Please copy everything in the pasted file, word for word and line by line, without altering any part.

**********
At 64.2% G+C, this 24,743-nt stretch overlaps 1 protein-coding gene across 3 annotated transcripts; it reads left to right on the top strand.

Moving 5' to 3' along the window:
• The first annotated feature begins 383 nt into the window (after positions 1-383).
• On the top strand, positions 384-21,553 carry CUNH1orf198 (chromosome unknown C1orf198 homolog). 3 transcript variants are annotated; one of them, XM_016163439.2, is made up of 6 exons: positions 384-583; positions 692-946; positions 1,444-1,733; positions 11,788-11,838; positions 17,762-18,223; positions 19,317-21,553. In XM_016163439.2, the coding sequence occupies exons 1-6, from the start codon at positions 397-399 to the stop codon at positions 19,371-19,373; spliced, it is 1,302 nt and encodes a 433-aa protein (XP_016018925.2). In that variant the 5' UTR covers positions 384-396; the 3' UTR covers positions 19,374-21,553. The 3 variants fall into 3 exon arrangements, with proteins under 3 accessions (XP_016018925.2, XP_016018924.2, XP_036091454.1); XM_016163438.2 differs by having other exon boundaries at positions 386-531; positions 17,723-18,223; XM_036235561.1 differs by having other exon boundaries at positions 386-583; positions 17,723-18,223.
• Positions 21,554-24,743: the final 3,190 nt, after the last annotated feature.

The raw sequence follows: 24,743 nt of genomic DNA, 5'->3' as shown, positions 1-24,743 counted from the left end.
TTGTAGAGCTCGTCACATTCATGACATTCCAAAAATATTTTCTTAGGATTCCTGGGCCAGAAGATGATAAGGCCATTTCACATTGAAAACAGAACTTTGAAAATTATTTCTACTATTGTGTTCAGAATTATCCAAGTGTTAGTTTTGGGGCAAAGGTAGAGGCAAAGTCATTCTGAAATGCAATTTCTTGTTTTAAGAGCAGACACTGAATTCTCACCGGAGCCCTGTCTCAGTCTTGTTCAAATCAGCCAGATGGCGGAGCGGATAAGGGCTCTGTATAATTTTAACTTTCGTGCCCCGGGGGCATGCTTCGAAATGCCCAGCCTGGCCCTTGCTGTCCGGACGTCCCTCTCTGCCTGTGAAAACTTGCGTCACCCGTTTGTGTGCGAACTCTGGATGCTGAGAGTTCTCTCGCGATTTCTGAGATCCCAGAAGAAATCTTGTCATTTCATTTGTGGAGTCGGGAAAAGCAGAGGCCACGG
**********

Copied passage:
At 64.2% G+C, this 24,743-nt stretch overlaps 1 protein-coding gene across 3 annotated transcripts; it reads left to right on the top strand.

Moving 5' to 3' along the window:
• The first annotated feature begins 383 nt into the window (after positions 1-383).
• On the top strand, positions 384-21,553 carry CUNH1orf198 (chromosome unknown C1orf198 homolog). 3 transcript variants are annotated; one of them, XM_016163439.2, is made up of 6 exons: positions 384-583; positions 692-946; positions 1,444-1,733; positions 11,788-11,838; positions 17,762-18,223; positions 19,317-21,553. In XM_016163439.2, the coding sequence occupies exons 1-6, from the start codon at positions 397-399 to the stop codon at positions 19,371-19,373; spliced, it is 1,302 nt and encodes a 433-aa protein (XP_016018925.2). In that variant the 5' UTR covers positions 384-396; the 3' UTR covers positions 19,374-21,553. The 3 variants fall into 3 exon arrangements, with proteins under 3 accessions (XP_016018925.2, XP_016018924.2, XP_036091454.1); XM_016163438.2 differs by having other exon boundaries at positions 386-531; positions 17,723-18,223; XM_036235561.1 differs by having other exon boundaries at positions 386-583; positions 17,723-18,223.
• Positions 21,554-24,743: the final 3,190 nt, after the last annotated feature.

The raw sequence follows: 24,743 nt of genomic DNA, 5'->3' as shown, positions 1-24,743 counted from the left end.
TTGTAGAGCTCGTCACATTCATGACATTCCAAAAATATTTTCTTAGGATTCCTGGGCCAGAAGATGATAAGGCCATTTCACATTGAAAACAGAACTTTGAAAATTATTTCTACTATTGTGTTCAGAATTATCCAAGTGTTAGTTTTGGGGCAAAGGTAGAGGCAAAGTCATTCTGAAATGCAATTTCTTGTTTTAAGAGCAGACACTGAATTCTCACCGGAGCCCTGTCTCAGTCTTGTTCAAATCAGCCAGATGGCGGAGCGGATAAGGGCTCTGTATAATTTTAACTTTCGTGCCCCGGGGGCATGCTTCGAAATGCCCAGCCTGGCCCTTGCTGTCCGGACGTCCCTCTCTGCCTGTGAAAACTTGCGTCACCCGTTTGTGTGCGAACTCTGGATGCTGAGAGTTCTCTCGCGATTTCTGAGATCCCAGAAGAAATCTTGTCATTTCATTTGTGGAGTCGGGAAAAGCAGAGGCCACGG